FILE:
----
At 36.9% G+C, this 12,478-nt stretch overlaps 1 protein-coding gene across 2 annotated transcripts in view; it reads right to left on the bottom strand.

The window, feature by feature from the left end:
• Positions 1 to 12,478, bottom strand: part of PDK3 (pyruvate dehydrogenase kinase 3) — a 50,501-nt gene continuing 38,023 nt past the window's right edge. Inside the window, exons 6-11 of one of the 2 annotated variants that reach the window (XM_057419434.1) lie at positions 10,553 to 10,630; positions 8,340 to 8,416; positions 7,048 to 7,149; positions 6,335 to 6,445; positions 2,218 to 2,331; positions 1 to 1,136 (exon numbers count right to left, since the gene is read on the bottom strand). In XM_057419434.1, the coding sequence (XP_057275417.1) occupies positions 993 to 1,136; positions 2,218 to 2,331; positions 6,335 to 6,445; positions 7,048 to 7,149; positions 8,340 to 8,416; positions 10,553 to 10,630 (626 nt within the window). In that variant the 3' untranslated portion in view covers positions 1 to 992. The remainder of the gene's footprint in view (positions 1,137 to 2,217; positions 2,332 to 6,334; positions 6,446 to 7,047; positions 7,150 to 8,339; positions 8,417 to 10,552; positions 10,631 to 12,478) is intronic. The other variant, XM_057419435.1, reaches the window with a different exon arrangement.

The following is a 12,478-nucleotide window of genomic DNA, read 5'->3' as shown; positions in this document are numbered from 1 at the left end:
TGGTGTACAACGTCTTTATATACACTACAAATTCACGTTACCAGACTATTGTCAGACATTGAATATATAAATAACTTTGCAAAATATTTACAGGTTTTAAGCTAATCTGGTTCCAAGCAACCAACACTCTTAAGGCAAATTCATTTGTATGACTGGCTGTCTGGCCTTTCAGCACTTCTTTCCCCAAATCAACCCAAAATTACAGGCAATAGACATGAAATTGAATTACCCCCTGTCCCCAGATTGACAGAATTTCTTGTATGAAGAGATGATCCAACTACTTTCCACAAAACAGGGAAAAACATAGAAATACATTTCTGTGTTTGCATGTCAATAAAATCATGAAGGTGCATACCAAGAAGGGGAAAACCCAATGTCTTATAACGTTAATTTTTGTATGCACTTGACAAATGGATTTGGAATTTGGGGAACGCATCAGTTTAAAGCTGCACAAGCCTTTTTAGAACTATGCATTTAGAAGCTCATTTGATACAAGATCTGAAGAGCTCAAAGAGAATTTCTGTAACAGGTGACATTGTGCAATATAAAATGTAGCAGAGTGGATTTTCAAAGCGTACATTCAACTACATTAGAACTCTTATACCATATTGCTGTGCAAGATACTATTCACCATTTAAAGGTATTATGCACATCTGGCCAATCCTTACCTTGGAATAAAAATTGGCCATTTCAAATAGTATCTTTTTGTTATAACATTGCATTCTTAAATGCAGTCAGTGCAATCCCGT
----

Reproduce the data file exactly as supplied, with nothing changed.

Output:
At 36.9% G+C, this 12,478-nt stretch overlaps 1 protein-coding gene across 2 annotated transcripts in view; it reads right to left on the bottom strand.

The window, feature by feature from the left end:
• Positions 1 to 12,478, bottom strand: part of PDK3 (pyruvate dehydrogenase kinase 3) — a 50,501-nt gene continuing 38,023 nt past the window's right edge. Inside the window, exons 6-11 of one of the 2 annotated variants that reach the window (XM_057419434.1) lie at positions 10,553 to 10,630; positions 8,340 to 8,416; positions 7,048 to 7,149; positions 6,335 to 6,445; positions 2,218 to 2,331; positions 1 to 1,136 (exon numbers count right to left, since the gene is read on the bottom strand). In XM_057419434.1, the coding sequence (XP_057275417.1) occupies positions 993 to 1,136; positions 2,218 to 2,331; positions 6,335 to 6,445; positions 7,048 to 7,149; positions 8,340 to 8,416; positions 10,553 to 10,630 (626 nt within the window). In that variant the 3' untranslated portion in view covers positions 1 to 992. The remainder of the gene's footprint in view (positions 1,137 to 2,217; positions 2,332 to 6,334; positions 6,446 to 7,047; positions 7,150 to 8,339; positions 8,417 to 10,552; positions 10,631 to 12,478) is intronic. The other variant, XM_057419435.1, reaches the window with a different exon arrangement.

The following is a 12,478-nucleotide window of genomic DNA, read 5'->3' as shown; positions in this document are numbered from 1 at the left end:
TGGTGTACAACGTCTTTATATACACTACAAATTCACGTTACCAGACTATTGTCAGACATTGAATATATAAATAACTTTGCAAAATATTTACAGGTTTTAAGCTAATCTGGTTCCAAGCAACCAACACTCTTAAGGCAAATTCATTTGTATGACTGGCTGTCTGGCCTTTCAGCACTTCTTTCCCCAAATCAACCCAAAATTACAGGCAATAGACATGAAATTGAATTACCCCCTGTCCCCAGATTGACAGAATTTCTTGTATGAAGAGATGATCCAACTACTTTCCACAAAACAGGGAAAAACATAGAAATACATTTCTGTGTTTGCATGTCAATAAAATCATGAAGGTGCATACCAAGAAGGGGAAAACCCAATGTCTTATAACGTTAATTTTTGTATGCACTTGACAAATGGATTTGGAATTTGGGGAACGCATCAGTTTAAAGCTGCACAAGCCTTTTTAGAACTATGCATTTAGAAGCTCATTTGATACAAGATCTGAAGAGCTCAAAGAGAATTTCTGTAACAGGTGACATTGTGCAATATAAAATGTAGCAGAGTGGATTTTCAAAGCGTACATTCAACTACATTAGAACTCTTATACCATATTGCTGTGCAAGATACTATTCACCATTTAAAGGTATTATGCACATCTGGCCAATCCTTACCTTGGAATAAAAATTGGCCATTTCAAATAGTATCTTTTTGTTATAACATTGCATTCTTAAATGCAGTCAGTGCAATCCCGT